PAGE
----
August 5, 2015 / best practices, blade failure, blade life, blade selection, cost per cut, industry news, material costs, preventative maintenance, productivity, quality
Over the next few years, experts anticipate growth in the use of high performance alloys or “superalloy” materials such as Inconel and Hastelloy. The high-performance metals, which are known for their outstanding corrosion and high temperature resistance, continue to find uses in aerospace and aircraft applications, and more recently, are expanding into the oil and gas industries.
“Growing corrosion as a cost concern in exploration and production in offshore drilling rigs is expected to propel use of high performance alloys such as superalloys in oil and gas applications,” states one study from Grand View Research, Inc. “Non-ferrous alloys such as nickel and titanium are also expected to witness above average growth due to their high mechanical strength coupled with increased use in aerospace, oil & gas and gas turbine applications,” the study continues. Specifically, Grand View Research forecasts that superalloy demand will experience an annual compound growth rate of more than 3.0 percent from 2014 to 2020.
While there is certainly a science to cutting any metal material, tackling tough-to-cut materials like superalloys can be even more challenging as managers try to balance cutting speed, finish quality, and blade life. However, with the right tools and know-how, service centers can efficiently and cost-effectively handle tough-to-cut materials without compromising quality.
The following are three key tips for service centers that want to cut superalloy materials:
- Use the right blade. Although it is possible to use bi-metal band saw blades to cut superalloys, carbide-tipped blades are typically better suited for the task and offer longer life, faster cutting, and better part finish. As with bi-metal blades, carbide-tipped blades are designed with multi-metal tooth constructions to provide high performance and prolonged blade life. In a carbide blade, the more durable tooth tips are welded to a high-strength alloy backing, enabling it to cut even the toughest metal. While carbide blades are more expensive, they are designed to take more bite and more chip load, which allows for faster cutting and can improve productivity and cost per cut. Aeordyne Alloys, a service center featured here in a LENOX case study, found this to be the case. Working with hard-to-cut metals like Inconel 718 and Hastelloy X, the service center decided to upgrade from bi-metal blades to carbide-tipped blades to get higher performance out of its band saws. By using a carbide blade, Aerodyne was able to tackle the hard, nickel-based alloys, while also improving cutting time on easier to cut materials like stainless steel.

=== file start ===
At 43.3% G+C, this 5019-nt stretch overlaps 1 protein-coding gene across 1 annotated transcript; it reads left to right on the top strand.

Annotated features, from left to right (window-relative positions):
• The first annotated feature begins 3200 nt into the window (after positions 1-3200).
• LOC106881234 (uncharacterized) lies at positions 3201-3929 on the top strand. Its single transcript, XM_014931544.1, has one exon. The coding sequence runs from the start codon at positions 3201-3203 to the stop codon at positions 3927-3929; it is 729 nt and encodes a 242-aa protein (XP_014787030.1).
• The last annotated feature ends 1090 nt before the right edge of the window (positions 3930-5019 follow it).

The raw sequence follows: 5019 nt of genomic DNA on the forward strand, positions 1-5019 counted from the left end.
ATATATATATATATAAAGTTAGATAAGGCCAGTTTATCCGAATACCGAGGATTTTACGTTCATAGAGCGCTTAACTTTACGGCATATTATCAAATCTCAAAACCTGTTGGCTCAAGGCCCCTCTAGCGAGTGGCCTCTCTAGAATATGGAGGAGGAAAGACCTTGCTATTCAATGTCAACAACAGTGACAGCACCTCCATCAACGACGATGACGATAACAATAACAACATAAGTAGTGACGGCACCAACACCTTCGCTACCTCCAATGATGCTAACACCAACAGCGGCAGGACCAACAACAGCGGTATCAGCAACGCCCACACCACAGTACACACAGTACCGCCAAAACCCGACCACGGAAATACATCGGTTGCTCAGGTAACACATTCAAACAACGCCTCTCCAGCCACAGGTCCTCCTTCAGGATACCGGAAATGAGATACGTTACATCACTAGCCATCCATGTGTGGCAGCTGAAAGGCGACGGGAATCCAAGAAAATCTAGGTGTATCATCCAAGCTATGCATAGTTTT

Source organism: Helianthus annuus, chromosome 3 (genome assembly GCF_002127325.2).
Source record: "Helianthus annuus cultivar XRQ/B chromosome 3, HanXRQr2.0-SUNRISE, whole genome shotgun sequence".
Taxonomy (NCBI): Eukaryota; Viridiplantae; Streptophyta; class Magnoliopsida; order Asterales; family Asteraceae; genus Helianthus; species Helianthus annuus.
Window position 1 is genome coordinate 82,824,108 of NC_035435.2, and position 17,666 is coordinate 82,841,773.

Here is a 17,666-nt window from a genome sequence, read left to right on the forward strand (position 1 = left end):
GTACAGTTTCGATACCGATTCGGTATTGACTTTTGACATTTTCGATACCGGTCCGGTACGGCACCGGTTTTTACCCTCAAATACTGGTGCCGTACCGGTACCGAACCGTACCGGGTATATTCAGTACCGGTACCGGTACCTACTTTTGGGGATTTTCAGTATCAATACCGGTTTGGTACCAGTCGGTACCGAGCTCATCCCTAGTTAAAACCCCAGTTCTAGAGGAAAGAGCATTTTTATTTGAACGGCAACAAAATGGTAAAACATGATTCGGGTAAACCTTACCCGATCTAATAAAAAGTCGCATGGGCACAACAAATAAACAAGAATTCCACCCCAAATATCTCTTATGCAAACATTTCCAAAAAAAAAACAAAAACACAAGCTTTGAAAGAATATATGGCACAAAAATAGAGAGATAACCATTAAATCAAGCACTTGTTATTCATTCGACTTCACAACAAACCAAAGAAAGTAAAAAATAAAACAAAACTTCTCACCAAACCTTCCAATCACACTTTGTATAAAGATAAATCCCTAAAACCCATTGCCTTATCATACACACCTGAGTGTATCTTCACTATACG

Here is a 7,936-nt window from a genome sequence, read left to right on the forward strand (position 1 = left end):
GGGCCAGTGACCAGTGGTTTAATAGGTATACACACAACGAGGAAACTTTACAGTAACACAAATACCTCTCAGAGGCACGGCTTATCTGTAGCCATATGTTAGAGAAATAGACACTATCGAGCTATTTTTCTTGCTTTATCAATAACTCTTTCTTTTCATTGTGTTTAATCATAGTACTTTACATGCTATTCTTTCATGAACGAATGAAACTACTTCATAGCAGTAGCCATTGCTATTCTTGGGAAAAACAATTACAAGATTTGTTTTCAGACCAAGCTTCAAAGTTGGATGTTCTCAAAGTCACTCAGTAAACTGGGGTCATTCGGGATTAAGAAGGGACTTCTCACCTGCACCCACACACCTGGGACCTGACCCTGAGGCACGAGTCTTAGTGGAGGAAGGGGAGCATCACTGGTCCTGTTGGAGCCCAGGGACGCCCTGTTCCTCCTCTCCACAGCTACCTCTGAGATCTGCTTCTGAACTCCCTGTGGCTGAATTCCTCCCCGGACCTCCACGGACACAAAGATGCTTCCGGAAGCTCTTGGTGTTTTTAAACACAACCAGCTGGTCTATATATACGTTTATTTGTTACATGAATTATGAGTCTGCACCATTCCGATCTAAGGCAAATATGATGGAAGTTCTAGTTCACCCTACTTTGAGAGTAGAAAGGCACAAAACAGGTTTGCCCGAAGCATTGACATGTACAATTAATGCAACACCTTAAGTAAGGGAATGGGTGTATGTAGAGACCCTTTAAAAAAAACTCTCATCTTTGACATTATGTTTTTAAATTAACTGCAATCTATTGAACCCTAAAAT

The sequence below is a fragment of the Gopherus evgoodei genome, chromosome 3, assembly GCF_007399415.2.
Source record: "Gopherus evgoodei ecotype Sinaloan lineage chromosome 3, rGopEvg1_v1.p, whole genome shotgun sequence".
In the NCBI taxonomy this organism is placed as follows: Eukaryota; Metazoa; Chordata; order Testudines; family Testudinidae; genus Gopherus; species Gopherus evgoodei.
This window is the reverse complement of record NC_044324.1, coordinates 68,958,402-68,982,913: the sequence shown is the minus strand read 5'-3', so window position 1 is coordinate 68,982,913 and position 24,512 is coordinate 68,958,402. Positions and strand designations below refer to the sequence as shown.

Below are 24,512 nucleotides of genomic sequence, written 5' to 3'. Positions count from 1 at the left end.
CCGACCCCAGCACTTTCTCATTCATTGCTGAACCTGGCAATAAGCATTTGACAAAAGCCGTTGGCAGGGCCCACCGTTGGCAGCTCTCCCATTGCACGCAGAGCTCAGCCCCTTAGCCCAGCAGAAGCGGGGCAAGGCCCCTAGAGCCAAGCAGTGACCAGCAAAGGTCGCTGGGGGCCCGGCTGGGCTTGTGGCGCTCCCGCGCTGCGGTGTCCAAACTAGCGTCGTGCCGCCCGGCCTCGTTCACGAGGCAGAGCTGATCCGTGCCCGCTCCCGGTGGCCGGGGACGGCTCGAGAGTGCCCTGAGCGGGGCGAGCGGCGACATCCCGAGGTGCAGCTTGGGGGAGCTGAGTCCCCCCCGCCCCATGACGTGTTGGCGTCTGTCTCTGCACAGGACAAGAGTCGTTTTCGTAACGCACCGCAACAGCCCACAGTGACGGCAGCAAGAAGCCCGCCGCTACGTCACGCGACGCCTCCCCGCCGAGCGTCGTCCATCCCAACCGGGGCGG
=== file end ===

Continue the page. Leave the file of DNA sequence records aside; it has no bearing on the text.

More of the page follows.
- Coolant is key. There is no question that tougher metals take a toll on blade life, but this issue is even more compounded if operators fail to use coolants. As explained in an article from Canadian Industrial Machinery (CIM), choosing the right coolant, as well as getting the coolant into the cut, will extend blade life and improve cut quality. While some experts suggest highly compounded straight oil coolants for the more difficult tocut metals like superalloys and certain stainless steels, Matt Lacroix, director of marketing, LENOX Industrial Products & Services, says the choice isn’t always that simple. “There’s an inverse relationship between the lubrication and cooling effect of the fluid,” Lacroix tells CIM. “A water-soluble oil or straight oil is good for lubrication, but not as good for cooling. The synthetics and semisynthetics are better for cooling, but offer less lubricity than fluids with a higher oil content.” In the end, Lacroix says selecting the right coolant depends on the application.
- Break in blades. As discussed in a previous blog post, when it comes to band sawing, it always pays to break in blades. This is especially true when getting ready to cut harder materials that quickly wear down band saw blades. A new blade has razor sharp tooth tips, and in order to withstand the cutting pressures used in band sawing, tooth tips should be honed to form a micro-fine radius. Failure to perform this honing will cause microscopic damage to the tips of the teeth, resulting in reduced blade life and poor-quality cuts. When done correctly, performing this simple task can extend blade life by up to 30 percent.